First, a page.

It was an eerie scene as Manchester United stood on the Stadium of Light pitch. Away fans - who had previously cheered and danced to almost every update from events back in their club's home city - players and coaching staff waited in an almost paralysing silence. They were willing one last update from the Etihad Stadium. But then it came - 3-2.
The hush was replaced by disbelief among the travelling supporters. Sunderland fans celebrated to taunt their visitors. Manchester City had dramatically snatched the Premier League title from the hands of their derby rivals after the most remarkable conclusion to a season. City's win left United's players shattered, walking like zombies.
But amid Sunday's heartbreak, agony, despair and battered chewing gum - 'football, bloody hell' - United manager Sir Alex Ferguson remained dignified. Having double-checked the score, '3-2?', with his backroom staff, the Scot applauded and directed his distraught players towards the away end to thank their followers.
It was an unusual circumstance within which to see Ferguson. Those of a certain generation are accustomed, almost nurtured, to seeing United succeed amid pressure. When the big occasions arrive, United have tended to rise to the challenge. This season has been different. But from the wreckage of a devastating title loss, Ferguson, although he will not want to, can at least take some pride.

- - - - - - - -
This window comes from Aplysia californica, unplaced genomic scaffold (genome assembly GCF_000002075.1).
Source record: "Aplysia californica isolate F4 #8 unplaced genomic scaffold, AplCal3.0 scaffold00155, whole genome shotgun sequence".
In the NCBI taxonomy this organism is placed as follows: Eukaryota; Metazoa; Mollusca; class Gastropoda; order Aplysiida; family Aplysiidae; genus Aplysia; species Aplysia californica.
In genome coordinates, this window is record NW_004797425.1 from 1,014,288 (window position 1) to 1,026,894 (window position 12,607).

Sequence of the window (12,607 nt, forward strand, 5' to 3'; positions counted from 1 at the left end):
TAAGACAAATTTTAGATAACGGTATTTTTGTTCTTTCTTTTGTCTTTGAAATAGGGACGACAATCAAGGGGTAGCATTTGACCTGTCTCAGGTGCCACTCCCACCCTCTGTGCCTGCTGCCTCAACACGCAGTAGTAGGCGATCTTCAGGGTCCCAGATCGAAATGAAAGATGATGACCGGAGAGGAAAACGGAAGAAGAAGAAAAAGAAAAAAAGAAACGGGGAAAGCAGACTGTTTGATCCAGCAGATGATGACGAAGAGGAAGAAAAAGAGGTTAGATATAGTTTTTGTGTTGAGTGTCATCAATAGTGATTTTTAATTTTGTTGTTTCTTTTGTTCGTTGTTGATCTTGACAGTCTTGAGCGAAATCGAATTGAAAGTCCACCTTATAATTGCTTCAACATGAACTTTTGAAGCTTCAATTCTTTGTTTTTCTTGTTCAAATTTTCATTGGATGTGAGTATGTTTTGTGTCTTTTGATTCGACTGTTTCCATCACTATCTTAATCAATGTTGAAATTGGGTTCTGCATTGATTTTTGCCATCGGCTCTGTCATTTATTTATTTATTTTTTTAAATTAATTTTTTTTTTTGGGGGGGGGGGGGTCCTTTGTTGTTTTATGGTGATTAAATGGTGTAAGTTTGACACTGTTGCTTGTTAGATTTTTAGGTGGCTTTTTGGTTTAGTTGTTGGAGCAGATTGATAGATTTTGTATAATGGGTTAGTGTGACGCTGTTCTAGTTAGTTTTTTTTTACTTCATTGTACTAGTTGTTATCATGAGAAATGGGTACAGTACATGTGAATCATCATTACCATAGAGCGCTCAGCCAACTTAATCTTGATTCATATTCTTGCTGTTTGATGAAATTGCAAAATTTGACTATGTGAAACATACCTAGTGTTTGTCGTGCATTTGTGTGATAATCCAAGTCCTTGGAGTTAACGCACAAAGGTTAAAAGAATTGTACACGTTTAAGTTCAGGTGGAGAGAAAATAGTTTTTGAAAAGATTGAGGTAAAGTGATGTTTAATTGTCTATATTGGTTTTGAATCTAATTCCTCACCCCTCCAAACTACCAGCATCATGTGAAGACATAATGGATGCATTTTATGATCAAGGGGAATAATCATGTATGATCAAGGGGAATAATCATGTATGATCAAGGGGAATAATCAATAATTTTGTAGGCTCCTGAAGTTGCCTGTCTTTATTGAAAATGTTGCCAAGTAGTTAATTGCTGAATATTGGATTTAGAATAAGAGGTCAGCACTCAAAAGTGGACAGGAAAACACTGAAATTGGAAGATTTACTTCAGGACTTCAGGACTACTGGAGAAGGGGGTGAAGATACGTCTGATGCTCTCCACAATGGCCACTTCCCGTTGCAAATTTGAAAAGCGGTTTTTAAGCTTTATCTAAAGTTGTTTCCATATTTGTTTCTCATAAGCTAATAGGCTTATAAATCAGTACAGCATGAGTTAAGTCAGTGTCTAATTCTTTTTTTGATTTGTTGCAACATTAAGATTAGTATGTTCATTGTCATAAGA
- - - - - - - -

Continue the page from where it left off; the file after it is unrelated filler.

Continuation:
There were major occasions in a league-wide season of pure entertainment when United made a mess of things. Last October's destruction derby humiliation at Old Trafford at the hands of City; a failure to take their chances at home against Newcastle in November; December's lack of defensive organisation in the defeat by Blackburn; a thumping, error-strewn New Year loss at Newcastle; the notorious failure to kill off Everton in the 4-4 draw at the end of April; a shock loss at Wigan; a 1-0 defeat by City when cautious tactics backfired at the Etihad Stadium.